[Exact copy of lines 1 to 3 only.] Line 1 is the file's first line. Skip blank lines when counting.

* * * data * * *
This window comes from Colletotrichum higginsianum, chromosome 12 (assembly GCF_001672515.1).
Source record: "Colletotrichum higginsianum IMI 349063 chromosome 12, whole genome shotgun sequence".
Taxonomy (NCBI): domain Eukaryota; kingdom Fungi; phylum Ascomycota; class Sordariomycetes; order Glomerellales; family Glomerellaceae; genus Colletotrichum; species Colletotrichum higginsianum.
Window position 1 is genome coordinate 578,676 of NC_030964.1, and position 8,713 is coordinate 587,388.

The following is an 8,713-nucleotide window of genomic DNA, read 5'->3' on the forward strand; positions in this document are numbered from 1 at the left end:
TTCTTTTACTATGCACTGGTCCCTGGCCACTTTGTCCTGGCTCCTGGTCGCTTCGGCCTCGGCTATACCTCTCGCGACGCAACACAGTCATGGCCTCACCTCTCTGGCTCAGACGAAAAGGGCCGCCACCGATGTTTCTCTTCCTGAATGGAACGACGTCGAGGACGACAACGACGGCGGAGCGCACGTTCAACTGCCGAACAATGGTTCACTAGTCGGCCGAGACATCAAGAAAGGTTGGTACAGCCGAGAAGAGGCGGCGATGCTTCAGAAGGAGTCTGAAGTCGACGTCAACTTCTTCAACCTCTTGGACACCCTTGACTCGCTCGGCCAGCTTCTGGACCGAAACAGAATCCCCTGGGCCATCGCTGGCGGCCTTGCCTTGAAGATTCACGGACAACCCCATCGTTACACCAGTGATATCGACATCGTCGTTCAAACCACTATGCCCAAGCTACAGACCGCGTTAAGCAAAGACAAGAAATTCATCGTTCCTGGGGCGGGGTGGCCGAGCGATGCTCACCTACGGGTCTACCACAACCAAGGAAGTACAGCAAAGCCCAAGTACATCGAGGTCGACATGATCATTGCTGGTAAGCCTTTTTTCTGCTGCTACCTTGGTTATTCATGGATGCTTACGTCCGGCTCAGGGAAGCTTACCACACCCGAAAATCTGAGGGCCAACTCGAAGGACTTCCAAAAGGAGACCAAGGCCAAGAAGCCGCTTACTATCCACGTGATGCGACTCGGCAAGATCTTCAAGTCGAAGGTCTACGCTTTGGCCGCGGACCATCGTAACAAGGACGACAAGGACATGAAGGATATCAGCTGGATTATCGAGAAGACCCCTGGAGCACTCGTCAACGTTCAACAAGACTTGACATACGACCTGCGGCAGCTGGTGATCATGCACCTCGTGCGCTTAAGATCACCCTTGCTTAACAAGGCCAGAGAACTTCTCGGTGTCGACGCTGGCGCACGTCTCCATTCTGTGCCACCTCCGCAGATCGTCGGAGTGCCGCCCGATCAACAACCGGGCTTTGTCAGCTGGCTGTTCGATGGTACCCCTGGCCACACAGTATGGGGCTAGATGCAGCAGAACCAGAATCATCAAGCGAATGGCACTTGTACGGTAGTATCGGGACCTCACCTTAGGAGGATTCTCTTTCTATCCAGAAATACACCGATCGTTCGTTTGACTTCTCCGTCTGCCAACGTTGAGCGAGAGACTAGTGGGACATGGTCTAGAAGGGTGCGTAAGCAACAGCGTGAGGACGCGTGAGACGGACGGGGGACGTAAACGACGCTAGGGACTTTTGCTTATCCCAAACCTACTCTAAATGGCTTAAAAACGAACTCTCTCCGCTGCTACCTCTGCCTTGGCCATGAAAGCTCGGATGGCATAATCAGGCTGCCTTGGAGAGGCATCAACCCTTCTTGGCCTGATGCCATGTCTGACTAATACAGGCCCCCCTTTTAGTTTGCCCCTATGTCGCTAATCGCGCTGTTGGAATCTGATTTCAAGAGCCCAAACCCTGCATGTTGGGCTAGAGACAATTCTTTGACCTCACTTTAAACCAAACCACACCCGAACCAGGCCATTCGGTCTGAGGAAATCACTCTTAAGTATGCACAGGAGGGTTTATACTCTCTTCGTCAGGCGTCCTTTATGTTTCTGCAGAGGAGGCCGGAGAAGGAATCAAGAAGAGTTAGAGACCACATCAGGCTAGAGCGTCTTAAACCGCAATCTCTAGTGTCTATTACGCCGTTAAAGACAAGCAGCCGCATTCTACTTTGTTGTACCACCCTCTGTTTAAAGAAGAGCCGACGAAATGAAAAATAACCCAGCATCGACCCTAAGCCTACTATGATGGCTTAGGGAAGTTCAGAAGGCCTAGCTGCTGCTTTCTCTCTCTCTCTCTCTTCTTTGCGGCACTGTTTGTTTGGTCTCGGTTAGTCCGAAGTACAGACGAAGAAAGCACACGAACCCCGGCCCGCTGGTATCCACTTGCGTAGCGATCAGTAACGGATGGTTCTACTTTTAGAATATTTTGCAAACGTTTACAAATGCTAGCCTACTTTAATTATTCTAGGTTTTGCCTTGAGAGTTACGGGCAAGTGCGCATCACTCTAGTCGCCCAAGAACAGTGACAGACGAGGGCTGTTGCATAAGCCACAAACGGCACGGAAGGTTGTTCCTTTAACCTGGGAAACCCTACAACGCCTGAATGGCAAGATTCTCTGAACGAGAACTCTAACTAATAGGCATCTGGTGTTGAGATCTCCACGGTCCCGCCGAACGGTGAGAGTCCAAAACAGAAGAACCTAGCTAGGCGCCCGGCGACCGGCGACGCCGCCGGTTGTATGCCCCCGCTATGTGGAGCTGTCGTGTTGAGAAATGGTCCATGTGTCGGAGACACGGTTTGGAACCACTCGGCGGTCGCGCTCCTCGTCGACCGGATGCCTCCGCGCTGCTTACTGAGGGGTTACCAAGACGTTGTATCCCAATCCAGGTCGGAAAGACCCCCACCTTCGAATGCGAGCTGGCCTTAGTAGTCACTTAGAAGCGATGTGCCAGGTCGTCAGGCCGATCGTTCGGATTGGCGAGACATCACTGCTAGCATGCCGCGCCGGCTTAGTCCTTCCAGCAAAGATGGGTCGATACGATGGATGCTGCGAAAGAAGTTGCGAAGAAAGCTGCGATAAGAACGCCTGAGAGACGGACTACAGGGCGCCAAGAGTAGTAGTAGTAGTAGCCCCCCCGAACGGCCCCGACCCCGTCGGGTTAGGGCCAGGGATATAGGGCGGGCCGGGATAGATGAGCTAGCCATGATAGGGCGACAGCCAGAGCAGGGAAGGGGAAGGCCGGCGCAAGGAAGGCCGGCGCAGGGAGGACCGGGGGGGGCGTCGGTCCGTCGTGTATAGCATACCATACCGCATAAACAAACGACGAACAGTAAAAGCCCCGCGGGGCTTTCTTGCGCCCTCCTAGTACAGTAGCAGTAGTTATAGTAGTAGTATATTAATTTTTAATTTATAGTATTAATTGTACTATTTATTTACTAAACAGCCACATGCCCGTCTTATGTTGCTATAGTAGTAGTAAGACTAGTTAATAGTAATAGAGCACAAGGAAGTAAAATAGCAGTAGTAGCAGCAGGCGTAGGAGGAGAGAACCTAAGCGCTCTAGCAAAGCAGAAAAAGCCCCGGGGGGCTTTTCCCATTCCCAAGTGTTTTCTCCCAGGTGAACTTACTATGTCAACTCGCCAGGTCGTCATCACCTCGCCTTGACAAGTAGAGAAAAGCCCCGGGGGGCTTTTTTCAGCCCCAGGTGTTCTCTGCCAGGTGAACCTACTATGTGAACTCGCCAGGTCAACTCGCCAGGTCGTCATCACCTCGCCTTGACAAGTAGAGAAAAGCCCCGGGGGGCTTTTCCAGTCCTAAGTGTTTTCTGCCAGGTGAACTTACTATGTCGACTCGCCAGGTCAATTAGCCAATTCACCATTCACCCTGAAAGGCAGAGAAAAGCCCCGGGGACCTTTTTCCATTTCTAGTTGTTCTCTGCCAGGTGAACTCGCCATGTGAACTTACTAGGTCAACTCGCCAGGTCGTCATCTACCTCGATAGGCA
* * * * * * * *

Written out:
This window comes from Colletotrichum higginsianum, chromosome 12 (assembly GCF_001672515.1).
Source record: "Colletotrichum higginsianum IMI 349063 chromosome 12, whole genome shotgun sequence".
Taxonomy (NCBI): domain Eukaryota; kingdom Fungi; phylum Ascomycota; class Sordariomycetes; order Glomerellales; family Glomerellaceae; genus Colletotrichum; species Colletotrichum higginsianum.